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Tuesday, November 22, 2011

New Vatican Commission Cracks Down on Church Architecture

The new commission will be established shortly, as part of the Congregation for Divine Worship. It will also be in charge of music and singing in the liturgy

By Andrea Tornielli

Diocese of Orange's new Crystal Cathedral
A team has been set up, to put a stop to garage style churches, boldly shaped structures that risk denaturing modern places for Catholic worship. Its task is also to promote singing that really helps the celebration of mass. The “Liturgical art and sacred music commission” will be established by the Congregation for Divine Worship over the coming weeks. This will not be just any office, but a true and proper team, whose task will be to collaborate with the commissions in charge of evaluating construction projects for churches of various dioceses. The team will also be responsible for the further study of music and singing that accompany the celebration of mass.

Cardinal Antonio Cañizares Llovera, Prefect of the Congregation for Divine Worship and Benedict XVI, consider this work as “very urgent”. The reality is staring everyone in the eyes: in recent decades, churches have been substituted by buildings that resemble multi purpose halls. Too often, architects, even the more famous ones, do not use the Catholic liturgy as a starting point and thus end up producing avant-garde constructions that look like anything but a church. These buildings composed of cement cubes, glass boxes, crazy shapes and confused spaces, remind people of anything but the mystery and sacredness of a church. Tabernacles are semi hidden, leading faithful on a real treasure hunt and sacred images are almost inexistent. The new commission’s regulations will be written up over the next few days and will give precise instructions to dioceses. It will only be responsible for liturgical art, not for sacred art in general; and this also goes for liturgical music and singing too. The judicial powers of the Congregation for Divine Worship will have the power to act.

As is known, last 27 September, Benedict XVI transferred jurisdiction of two areas, from the Congregation for the Divine Worship to the Rota Romana (the Holy See’s Court of Appeal), under the motu proprio Quaerit simper. The first of these areas is the nullity of priestly ordination, which similarly to marriage, can be annulled due to defect of form, consensus and intention, by both the ordaining bishop and the priest who is ordained. The second area is the special licence for marriages that have been contracted but not consummated. These are practices that occupied a lot of Cañizares’ time as head of the dicastery.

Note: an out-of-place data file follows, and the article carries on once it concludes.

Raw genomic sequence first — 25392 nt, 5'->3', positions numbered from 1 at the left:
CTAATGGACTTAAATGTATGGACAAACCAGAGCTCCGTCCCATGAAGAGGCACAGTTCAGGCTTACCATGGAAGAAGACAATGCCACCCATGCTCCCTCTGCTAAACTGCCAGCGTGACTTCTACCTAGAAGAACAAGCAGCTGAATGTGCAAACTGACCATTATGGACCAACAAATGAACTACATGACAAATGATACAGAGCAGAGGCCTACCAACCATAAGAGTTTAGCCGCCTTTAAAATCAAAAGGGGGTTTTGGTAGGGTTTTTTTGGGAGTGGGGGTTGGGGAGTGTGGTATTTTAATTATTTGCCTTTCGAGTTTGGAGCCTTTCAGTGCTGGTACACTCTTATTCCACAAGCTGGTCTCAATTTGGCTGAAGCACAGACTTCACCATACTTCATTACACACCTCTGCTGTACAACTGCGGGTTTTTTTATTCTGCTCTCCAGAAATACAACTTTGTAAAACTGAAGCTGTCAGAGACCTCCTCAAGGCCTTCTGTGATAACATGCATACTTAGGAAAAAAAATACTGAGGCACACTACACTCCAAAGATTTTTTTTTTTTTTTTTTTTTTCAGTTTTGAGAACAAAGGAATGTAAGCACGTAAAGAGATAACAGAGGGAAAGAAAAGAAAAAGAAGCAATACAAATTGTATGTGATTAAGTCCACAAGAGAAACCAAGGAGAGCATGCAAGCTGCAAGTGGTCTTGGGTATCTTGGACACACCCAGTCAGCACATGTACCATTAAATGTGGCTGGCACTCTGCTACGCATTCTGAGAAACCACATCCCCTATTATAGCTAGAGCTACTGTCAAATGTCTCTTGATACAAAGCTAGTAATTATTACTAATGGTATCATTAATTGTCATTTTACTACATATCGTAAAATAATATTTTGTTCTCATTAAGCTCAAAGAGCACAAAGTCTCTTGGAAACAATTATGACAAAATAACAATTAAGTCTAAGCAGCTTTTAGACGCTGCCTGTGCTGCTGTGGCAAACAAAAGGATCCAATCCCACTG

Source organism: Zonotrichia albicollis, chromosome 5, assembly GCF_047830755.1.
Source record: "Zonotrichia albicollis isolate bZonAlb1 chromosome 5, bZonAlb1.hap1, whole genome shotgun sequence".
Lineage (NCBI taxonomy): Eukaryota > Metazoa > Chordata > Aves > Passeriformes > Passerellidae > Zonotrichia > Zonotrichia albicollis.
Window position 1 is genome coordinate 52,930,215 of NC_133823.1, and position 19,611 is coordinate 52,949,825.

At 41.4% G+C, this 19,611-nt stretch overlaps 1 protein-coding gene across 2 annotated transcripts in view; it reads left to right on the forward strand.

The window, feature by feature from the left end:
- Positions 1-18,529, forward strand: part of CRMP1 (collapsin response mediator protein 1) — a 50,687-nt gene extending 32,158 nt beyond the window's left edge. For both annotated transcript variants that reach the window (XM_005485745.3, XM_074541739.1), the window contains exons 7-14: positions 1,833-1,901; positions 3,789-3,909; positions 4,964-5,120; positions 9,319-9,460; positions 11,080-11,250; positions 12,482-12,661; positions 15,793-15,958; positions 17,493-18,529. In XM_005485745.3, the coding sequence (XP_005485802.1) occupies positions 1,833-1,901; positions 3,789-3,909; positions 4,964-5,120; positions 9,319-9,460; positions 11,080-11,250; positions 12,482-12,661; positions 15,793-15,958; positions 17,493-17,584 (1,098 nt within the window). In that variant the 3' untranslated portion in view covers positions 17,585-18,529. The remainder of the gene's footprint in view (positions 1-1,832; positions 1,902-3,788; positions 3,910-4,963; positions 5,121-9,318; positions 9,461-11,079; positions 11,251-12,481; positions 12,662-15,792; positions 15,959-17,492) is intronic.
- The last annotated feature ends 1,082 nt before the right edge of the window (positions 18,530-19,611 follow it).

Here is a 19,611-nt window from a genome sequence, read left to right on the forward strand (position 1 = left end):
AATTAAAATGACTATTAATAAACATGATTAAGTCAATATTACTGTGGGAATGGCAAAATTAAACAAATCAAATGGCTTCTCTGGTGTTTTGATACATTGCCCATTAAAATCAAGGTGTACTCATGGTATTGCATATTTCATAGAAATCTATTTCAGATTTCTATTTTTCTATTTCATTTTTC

In his motu proprio, the Pope explained: “Under the current circumstances, it seemed convenient for the Congregation for Divine Worship and the discipline of the sacraments to be mainly devoted to giving fresh impetus to the promotion of the Church’s sacred liturgy, according to the renewal required by the Second Vatican Council since the establishment of the Sacrosanctum Concilium.” The dicastery must therefore devote itself to “giving fresh impulse” to the promotion of the liturgy, giving it the focus insisted upon by Benedict XVI, including and above all by showing an example. In this aspect, in contract to the initial plans, the idea of a liturgical “reform of the reform” (an expression used by Ratzinger himself when he was a cardinal), seems to be eclipsed by a large-scale project favouring the ars celebrandi and a loyalty to the dictates and instructions of the new missal. It does so without proposing any modifications to the mass.

It is worth remembering, in fact, that the abuse of the liturgy that has gone on in recent decades, becoming common practice, is committed against the laws established by Paul VI’s liturgical reform. It is not therefore the reform that needs to be amended; rather, further study into the sense of the liturgy and its proper celebration is needed and must be salvaged in some cases. It is for this reason that the Congregation for Divine Worship intends to promote the training of priests, clerics and catechists, starting from the bare basics. By following the example and teaching of Benedict XVI, the Congregation aims to revive a sense of the sacredness and mystery of the liturgy.

Some liturgical texts need to be reviewed, because they are dated, as is the case of the penitence ritual, published in 1974. Indeed, in the years that followed, an apostolic teaching, a motu proprio, a new Code of Canon Law and a new Catechism were published. In this and in some other cases, updates will be needed. The idea Cardinal Cañizares is working on, is that of reaffirming the primacy of grace in human actions, of the need to give space to God’s action in the liturgy as opposed to actions which are left up to human creativity. There will be many opportunities to reflect on these topics. The year 2012 will mark the 50th anniversary of the Second Vatican Council and the year after that will mark the 50th anniversary of the first approved conciliar text, the constitution Sacrosanctum Concilium on the sacred liturgy.

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